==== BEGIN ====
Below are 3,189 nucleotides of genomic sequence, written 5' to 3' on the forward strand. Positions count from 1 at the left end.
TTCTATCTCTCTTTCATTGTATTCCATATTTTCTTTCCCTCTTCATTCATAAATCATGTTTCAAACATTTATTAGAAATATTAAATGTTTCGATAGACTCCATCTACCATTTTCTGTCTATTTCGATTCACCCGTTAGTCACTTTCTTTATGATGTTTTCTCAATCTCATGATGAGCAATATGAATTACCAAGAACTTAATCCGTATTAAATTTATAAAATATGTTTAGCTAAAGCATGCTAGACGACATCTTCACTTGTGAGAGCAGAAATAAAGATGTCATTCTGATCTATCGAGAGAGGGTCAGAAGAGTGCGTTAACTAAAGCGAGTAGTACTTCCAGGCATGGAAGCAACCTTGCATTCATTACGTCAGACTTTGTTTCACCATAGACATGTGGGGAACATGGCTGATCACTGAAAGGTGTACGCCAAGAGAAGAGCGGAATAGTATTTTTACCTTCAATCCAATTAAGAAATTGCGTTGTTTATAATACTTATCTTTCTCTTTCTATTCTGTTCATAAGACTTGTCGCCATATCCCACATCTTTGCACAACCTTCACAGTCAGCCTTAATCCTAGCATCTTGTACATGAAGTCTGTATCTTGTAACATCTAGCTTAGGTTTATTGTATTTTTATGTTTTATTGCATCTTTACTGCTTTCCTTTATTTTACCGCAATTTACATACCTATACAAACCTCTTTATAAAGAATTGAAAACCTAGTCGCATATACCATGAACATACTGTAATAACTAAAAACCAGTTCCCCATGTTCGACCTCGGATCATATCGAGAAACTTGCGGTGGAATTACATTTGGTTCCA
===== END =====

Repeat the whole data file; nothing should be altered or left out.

Below are 3,189 nucleotides of genomic sequence, written 5' to 3' on the forward strand. Positions count from 1 at the left end.
TTCTATCTCTCTTTCATTGTATTCCATATTTTCTTTCCCTCTTCATTCATAAATCATGTTTCAAACATTTATTAGAAATATTAAATGTTTCGATAGACTCCATCTACCATTTTCTGTCTATTTCGATTCACCCGTTAGTCACTTTCTTTATGATGTTTTCTCAATCTCATGATGAGCAATATGAATTACCAAGAACTTAATCCGTATTAAATTTATAAAATATGTTTAGCTAAAGCATGCTAGACGACATCTTCACTTGTGAGAGCAGAAATAAAGATGTCATTCTGATCTATCGAGAGAGGGTCAGAAGAGTGCGTTAACTAAAGCGAGTAGTACTTCCAGGCATGGAAGCAACCTTGCATTCATTACGTCAGACTTTGTTTCACCATAGACATGTGGGGAACATGGCTGATCACTGAAAGGTGTACGCCAAGAGAAGAGCGGAATAGTATTTTTACCTTCAATCCAATTAAGAAATTGCGTTGTTTATAATACTTATCTTTCTCTTTCTATTCTGTTCATAAGACTTGTCGCCATATCCCACATCTTTGCACAACCTTCACAGTCAGCCTTAATCCTAGCATCTTGTACATGAAGTCTGTATCTTGTAACATCTAGCTTAGGTTTATTGTATTTTTATGTTTTATTGCATCTTTACTGCTTTCCTTTATTTTACCGCAATTTACATACCTATACAAACCTCTTTATAAAGAATTGAAAACCTAGTCGCATATACCATGAACATACTGTAATAACTAAAAACCAGTTCCCCATGTTCGACCTCGGATCATATCGAGAAACTTGCGGTGGAATTACATTTGGTTCCA